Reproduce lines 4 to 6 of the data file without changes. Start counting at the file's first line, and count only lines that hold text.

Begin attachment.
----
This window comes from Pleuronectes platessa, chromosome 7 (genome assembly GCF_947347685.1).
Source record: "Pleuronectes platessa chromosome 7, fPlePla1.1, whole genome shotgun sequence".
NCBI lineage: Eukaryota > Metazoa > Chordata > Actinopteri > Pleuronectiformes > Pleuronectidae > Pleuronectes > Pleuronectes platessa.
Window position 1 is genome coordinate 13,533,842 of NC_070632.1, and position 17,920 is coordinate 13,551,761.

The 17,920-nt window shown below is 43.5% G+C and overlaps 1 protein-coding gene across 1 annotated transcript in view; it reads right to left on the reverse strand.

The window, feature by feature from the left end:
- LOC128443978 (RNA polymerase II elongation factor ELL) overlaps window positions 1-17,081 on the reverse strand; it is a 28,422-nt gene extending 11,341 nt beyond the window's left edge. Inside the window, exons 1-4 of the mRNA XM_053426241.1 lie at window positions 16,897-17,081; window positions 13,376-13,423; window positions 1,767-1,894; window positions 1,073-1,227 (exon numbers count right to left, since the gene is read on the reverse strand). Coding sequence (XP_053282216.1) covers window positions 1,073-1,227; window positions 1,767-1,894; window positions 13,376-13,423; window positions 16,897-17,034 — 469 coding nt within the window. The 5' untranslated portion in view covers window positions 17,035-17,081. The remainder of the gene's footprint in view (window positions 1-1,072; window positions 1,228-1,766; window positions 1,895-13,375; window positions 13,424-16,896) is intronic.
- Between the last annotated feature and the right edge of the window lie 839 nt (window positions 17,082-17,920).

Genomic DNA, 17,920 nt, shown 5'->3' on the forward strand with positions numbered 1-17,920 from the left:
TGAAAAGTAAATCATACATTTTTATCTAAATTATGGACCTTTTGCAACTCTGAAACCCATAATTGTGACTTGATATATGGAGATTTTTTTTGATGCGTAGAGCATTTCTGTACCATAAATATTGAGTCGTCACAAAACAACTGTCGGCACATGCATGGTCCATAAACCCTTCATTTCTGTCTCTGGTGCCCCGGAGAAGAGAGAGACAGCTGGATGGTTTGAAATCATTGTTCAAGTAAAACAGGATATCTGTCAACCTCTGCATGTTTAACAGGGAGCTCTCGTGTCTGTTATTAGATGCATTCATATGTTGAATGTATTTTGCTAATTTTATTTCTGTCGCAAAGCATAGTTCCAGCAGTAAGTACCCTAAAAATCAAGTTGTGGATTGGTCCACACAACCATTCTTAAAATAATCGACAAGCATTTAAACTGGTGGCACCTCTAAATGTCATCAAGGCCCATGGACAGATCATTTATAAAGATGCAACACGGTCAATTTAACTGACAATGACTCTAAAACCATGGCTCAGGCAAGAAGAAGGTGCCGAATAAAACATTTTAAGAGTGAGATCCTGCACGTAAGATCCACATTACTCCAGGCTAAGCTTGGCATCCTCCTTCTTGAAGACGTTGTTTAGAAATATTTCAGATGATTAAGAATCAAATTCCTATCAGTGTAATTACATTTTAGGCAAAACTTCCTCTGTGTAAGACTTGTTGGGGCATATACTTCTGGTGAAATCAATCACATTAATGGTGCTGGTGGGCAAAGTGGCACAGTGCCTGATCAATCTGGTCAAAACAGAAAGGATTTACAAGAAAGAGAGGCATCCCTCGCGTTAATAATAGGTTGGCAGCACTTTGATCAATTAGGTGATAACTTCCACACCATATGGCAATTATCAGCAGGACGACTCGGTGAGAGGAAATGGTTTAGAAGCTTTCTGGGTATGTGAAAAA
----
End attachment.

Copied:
Window position 1 is genome coordinate 13,533,842 of NC_070632.1, and position 17,920 is coordinate 13,551,761.

The 17,920-nt window shown below is 43.5% G+C and overlaps 1 protein-coding gene across 1 annotated transcript in view; it reads right to left on the reverse strand.

The window, feature by feature from the left end: